Practicum Vol. 6: The Wireframe Starter Kit
How-to Guide & Interactive Kit for Digital Interactives
Use the PowerPoint version to create wireframes with drag & drop elements
Use the PDF version to import into design software or to print out
SOOO….WHAT ARE WIREFRAMES?
Wireframes are a tool used by designers to understand the basic structure and function of an app. Wireframes are often constructed using simple black and white shapes.
WHY DO WE USE WIREFRAMES?
Wireframing is a great way to figure out high-level page layouts and user flows, like a storyboard. As a way to help you wireframe quickly and simply, without getting too hung up on the visuals, we’ve created some assets for you to pull from for your next wireframe exercise.
EXAMPLE WIREFRAMES & FINAL PAGES
When designing a digital interactive (or website of any kind) it’s tempting to consider look & feel, layouts, and storytelling all at the same time. But this can be distracting and overwhelming. Putting aesthetic and granular detail aside, wireframes help stakeholders focus on high-level layouts and information flow (a.k.a. Information Architecture).
Below are some examples of CultureConnect Advanced Interactive applications to illustrate what a wireframe looks like and how it can ultimately translate into a final page in an application.
COLUMN SCROLL – PANELS
This example showcases the Column System of Layouts. The wireframe on the left points out that there is an intro panel with text as well as columns that scroll right to see more. Each column has an image with text above and below. The wireframe does NOT discuss content – the actual images used or fonts or words.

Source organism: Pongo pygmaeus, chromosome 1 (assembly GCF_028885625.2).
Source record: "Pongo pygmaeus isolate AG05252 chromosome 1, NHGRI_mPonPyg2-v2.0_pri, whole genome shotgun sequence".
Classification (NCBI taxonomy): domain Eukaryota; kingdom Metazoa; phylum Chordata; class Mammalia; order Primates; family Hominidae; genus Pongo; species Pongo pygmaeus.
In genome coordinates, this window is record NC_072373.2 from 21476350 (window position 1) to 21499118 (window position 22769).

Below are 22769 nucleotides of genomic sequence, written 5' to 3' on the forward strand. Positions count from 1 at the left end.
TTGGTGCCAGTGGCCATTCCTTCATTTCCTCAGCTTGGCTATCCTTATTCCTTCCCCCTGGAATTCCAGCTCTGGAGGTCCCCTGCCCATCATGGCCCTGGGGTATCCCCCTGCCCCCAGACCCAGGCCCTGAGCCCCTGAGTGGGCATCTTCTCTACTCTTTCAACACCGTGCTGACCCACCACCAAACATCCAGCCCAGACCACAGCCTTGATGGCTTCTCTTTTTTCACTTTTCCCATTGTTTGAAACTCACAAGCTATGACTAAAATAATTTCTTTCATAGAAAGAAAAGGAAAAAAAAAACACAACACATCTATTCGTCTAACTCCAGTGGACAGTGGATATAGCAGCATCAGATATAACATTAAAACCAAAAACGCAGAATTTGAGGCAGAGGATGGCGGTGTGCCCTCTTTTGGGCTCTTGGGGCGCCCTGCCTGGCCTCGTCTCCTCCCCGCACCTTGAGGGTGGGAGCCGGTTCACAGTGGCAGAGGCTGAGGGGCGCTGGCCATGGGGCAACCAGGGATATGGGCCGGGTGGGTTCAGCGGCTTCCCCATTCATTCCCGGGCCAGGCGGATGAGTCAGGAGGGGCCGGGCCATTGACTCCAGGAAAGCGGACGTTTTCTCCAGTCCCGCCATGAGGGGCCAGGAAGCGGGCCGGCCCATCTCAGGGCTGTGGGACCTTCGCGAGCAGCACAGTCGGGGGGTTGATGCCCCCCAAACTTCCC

COLUMN SCROLL – WITHOUT SCROLL!
This is another example using the Column System of Layouts, however; this time we’re using an intro column and a single clickable column. The wireframe on the left points out the top navigation, intro panel text and call to action and the column that will feature the dress. The wireframe does NOT discuss content (which objects, what text) or the look & feel.
MASONRY LAYOUT & CONTENT DETAIL PAGE
The top pair features the Masonry Layout System which features an up-down scrolling. The wireframe shows the background image of Flaubert and that text will be included (but does not specify any aesthetic details!). It also shows the overall layout of the entry points – a pinterest-style up-down scroll.
The bottom pair features a content detail page – what you see when you tap on one of the entry points. The wireframe captures the essential elements: image container on the left, text on the right, learn-more buttons, and x-out navigation. Which letter, what button style etc. are design decisions that come in the next phase of the process.
This wireframe features the Bottom Console Layout where the entry points are persistent and across the bottom. The wireframe features not only the bottom scroll items, but also a left side navigation. Tap on the left side buttons and view a different selection of bottom scroll items. Tap on a bottom scroll item and reveal a content detail page. Because the navigation is so busy, content is simple – image and text — as expressed in the wireframe.
3 EASY STEPS FOR CREATING WIREFRAMES
Determine which pages you plan to include in your application. Commonly used application pages are attract screens, gallery pages, and content detail pages. The example above shows a content detail page with gallery selection along the bottom.
Pro tip: Create a site map or a diagram listing all your application’s pages.
Next, think about the elements on each page: Titles, subtitles, body text, media, buttons, navigation etc. Now arrange these elements on the page.
In the Wireframe Starter Kit, page 2 includes several wireframe examples aligned to some CultureConnect interactives to help you create apps for our platform, or use these as inspiration for your own apps.
Assemble your wireframe with the elements on page 3 of the Wireframe Starter Kit. You can do this a few ways:
- Drag and drop elements in the Powerpoint version.
- Open the PDF version in your preferred design program (such as Adobe Illustrator).
- Print out and cut out the shapes for an analog process.
Pro tip: Try several different wireframes for the same page. Moving the elements around may inspire you to tell the story in a new and exciting way.
SHARE YOUR WIREFRAMES WITH US!